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Protect Your Eyes from Flying Objects

As Workplace Eye Wellness Month continues, we remind the campus community to remember and respond appropriately to the risk of flying objects that can injure the eyes.

Infographic showing a face with eye protection and debris flying from machinery towards the face

The majority of eye injuries result from small particles or objects striking the eyes.

It is important to select and wear the correct eye protection. For example for minor risks, a pair of safety glasses with side-shields may be sufficient. Goggles or the addition of a face shield may be needed for greater risks.

When working with airborne dust and flying debris, safety goggles may be a better option than safety glasses. Safety goggles provide more complete protection by forming a tight facial seal. Safety glasses have gaps where some materials may get through.

The US Occupational Safety and Health Administration (OSHA) provides an eTool to help with eye and face personal protective equipment selection.

Regardless of your selection, one of the hardest parts of using eye protection is to remember to use it and to ensure your coworkers, peers, and employees do the same. One way to help is to ensure that you select eye protection that is comfortable and easy to use.

Otherwise, keep eye protection safety stored so it is protected from contamination. Keep it clean according to manufacturer’s specifications, and replace it when it becomes damaged.

Remember to keep eye protection at the forefront and your eyes safe.

Protect Your Eyes: Eyewash Safety

An eyewash is an essential piece of emergency equipment when using corrosive chemicals. The Occupational Safety and Health Administration (OSHA) requires:

Where the eyes or body of any person may be exposed to injurious corrosive materials, suitable facilities for quick drenching or flushing of the eyes and body shall be provided within the work area for immediate emergency use.

It is important to know how to ensure that your eyewash is ready and available to do its job.

infographic displaying and eyewash icon

What can I do?

Know where your nearest eyewash is located.

Remember you might be unable to see due to injury to your eyes.

Ensure it is not obstructed.

Eyewashes are often installed at sinks, in hallways, or even in special safety stations installed into a wall. Sinks are especially busy areas and prone to obstructions. Make sure that no matter how busy your space gets you do not obstruct access to or operation of an eyewash.

Test and flush your eyewash weekly

An eyewash is only useful if it works and is clean. Testing and flushing weekly ensures that you know whether or not it is working and that the water in the lines is clean. In general, you are responsible for flushing your eyewash. If an eyewash is installed in a shared space such as a hallway, Facilities Services might be testing it weekly. If you suspect a problem contact Facilities Services.

Don’t know what a corrosive chemical is?

The word corrosive refers to a chemical that can cause skin corrosion or burns, eye damage, or is corrosive to metals. They can be acids, oxidizers, or bases. When they come in contact with a surface, the surface deteriorates. The deterioration can happen in seconds to minutes, such as concentrated hydrochloric acid spilled on skin; or slowly over days or years, e.g. the rusting of iron in a bridge.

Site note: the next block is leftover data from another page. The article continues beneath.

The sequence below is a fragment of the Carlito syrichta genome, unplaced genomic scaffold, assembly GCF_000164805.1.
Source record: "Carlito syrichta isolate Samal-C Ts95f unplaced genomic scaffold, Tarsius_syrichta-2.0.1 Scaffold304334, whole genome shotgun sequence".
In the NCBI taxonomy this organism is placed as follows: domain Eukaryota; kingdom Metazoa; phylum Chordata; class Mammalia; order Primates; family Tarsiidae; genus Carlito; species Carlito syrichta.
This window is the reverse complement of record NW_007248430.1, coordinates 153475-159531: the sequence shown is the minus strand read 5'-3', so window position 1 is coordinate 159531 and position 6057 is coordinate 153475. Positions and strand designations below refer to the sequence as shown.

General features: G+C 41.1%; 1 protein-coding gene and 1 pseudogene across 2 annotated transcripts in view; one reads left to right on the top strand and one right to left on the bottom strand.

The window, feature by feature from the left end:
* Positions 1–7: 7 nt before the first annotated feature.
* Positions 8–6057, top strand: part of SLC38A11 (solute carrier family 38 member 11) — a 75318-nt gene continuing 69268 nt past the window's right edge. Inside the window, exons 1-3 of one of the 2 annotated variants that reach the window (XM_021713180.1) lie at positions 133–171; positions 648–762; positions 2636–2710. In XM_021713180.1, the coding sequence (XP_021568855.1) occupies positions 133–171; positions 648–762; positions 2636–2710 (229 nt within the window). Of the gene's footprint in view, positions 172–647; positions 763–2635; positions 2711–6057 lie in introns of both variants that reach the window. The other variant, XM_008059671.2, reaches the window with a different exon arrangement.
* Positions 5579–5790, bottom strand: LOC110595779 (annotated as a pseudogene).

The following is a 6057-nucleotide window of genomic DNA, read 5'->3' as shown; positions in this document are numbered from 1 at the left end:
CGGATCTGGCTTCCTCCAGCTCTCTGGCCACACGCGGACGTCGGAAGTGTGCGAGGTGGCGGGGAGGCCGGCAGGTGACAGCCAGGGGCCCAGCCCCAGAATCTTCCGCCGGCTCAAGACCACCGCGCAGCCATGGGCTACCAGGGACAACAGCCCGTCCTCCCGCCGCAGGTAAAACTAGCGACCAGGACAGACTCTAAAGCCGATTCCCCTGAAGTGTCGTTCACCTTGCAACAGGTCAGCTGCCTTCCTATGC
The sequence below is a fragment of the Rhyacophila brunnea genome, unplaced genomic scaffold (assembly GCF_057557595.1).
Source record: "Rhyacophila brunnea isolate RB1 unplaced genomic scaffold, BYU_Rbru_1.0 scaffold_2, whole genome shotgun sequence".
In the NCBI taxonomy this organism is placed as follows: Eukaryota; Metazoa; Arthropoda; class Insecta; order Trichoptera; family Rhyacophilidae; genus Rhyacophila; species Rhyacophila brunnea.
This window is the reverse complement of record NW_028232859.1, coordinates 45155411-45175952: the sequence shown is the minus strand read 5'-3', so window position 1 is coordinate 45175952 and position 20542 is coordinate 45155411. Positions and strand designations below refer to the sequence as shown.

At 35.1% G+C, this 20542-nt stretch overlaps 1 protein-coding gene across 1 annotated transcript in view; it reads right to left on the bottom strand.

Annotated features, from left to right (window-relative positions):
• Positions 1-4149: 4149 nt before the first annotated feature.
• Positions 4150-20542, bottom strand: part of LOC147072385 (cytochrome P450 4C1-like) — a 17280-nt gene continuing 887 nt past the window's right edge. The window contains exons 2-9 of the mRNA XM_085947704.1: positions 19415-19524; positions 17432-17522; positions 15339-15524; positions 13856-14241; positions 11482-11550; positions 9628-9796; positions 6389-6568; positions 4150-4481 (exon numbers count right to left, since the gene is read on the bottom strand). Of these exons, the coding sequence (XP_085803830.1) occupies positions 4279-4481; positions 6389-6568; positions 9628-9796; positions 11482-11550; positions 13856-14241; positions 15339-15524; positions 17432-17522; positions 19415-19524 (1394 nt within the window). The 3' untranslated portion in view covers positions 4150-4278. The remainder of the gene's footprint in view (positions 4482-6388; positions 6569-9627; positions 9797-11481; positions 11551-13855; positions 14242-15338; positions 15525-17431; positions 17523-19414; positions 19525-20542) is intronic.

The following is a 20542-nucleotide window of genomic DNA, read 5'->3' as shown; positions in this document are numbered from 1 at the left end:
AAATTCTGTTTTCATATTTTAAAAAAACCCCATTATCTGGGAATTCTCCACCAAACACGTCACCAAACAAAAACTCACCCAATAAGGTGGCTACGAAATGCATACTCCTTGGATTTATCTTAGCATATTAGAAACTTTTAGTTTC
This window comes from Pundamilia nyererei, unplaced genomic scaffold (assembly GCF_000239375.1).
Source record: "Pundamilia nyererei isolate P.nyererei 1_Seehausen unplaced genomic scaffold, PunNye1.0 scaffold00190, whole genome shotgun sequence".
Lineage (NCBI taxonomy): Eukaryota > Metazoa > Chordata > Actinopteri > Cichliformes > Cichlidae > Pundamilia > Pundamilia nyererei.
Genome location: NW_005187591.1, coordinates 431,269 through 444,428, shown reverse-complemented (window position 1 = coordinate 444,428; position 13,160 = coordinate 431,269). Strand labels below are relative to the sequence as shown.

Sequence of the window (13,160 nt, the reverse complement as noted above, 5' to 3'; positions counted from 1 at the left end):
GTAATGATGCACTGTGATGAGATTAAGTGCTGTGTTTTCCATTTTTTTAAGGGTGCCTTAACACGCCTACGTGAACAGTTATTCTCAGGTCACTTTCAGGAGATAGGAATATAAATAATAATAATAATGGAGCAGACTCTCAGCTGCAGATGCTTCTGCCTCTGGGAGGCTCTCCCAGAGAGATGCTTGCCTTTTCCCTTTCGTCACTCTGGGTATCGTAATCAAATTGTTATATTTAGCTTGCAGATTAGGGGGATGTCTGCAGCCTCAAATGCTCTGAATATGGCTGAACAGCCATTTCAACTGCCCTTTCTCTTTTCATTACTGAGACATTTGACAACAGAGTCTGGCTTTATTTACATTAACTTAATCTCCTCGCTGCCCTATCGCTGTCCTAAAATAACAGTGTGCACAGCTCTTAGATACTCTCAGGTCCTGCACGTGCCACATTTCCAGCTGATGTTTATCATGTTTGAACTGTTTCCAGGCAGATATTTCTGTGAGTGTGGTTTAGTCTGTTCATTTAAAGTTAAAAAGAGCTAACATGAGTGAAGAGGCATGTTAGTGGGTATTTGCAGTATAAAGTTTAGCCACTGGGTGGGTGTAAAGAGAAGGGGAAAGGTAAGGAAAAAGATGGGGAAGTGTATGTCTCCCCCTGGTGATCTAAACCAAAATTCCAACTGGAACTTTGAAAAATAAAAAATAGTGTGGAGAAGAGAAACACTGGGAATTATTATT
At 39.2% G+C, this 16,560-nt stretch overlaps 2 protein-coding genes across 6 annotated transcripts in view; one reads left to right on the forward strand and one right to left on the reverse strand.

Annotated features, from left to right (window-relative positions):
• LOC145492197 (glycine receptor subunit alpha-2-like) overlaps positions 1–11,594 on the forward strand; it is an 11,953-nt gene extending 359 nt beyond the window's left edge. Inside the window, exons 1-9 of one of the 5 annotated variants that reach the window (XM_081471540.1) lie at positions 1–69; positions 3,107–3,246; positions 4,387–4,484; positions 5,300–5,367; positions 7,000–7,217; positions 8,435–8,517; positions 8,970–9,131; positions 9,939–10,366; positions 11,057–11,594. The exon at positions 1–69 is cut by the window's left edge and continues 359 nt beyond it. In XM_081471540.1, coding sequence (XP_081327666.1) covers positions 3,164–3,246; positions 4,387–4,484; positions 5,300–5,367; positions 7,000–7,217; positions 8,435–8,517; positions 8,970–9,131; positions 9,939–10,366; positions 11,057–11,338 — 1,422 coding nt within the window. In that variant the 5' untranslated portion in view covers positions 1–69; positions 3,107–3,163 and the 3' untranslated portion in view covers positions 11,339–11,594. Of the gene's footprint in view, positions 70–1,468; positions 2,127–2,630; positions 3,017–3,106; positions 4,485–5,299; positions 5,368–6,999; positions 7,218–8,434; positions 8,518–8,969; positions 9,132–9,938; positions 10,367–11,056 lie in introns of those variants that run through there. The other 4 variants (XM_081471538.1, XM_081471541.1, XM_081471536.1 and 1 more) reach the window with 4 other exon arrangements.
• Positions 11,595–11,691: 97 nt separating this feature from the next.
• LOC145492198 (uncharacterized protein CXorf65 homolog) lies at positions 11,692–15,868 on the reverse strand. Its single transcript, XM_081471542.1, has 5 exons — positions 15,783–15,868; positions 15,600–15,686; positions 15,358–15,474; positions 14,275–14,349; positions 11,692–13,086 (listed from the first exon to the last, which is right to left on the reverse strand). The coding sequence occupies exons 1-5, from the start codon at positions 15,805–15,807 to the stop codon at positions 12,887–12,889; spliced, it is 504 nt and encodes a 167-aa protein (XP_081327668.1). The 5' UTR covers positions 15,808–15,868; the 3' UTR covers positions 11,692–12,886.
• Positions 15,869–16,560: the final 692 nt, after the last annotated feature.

Sometimes the word caustic is used as a synonym for corrosive.

The hazard communication pictogram or symbol for corrosive chemicals displays a chemical damaging tissue (a hand) or metal.

Chemical Splash Risks

Chemical splash risks can occur in many situations. Those at risk include anyone that uses or is exposed to materials that can cause eye injury. This includes:

  • Researchers in wet/chemical labs
  • Facilities Services workers working with corrosive chemicals
  • Anyone else working with corrosive chemicals.Infographic of a head with goggles and splash of chemicals.

What are corrosive chemicals?

The word corrosive refers to a chemical that can cause skin corrosion or burns, eye damage, or is corrosive to metals. They can be acids, oxidizers, or bases. When they come in contact with a surface, the surface deteriorates. The deterioration can happen in seconds to minutes, such as concentrated hydrochloric acid spilled on skin; or slowly over days or years, e.g. the rusting of iron in a bridge.

Sometimes the word caustic is used as a synonym for corrosive.

The hazard communication pictogram or symbol for corrosive chemicals displays a chemical damaging tissue (a hand) or metal.

What can I do?

Understand the risk.

Corrosive chemicals can cause serious eye injury.

Use the right eye protection

If there is a risk of splash, use chemical splash goggles not impact goggles or safety glasses. Chemical splash goggles form a seal on the face to prevent intrusion of a chemical splash and are indirectly vented. That is, the vents have covers that prevent a splash from intruding. If your goggles have holes that you can see through, these are probably impact goggles and not rated for chemical splash.

Never Work Alone

If you face a corrosive chemical splash risk you should never work alone. If a splash occurs you may need assistance getting help. Minor eye accidents can become serious ones when working alone.

 

 

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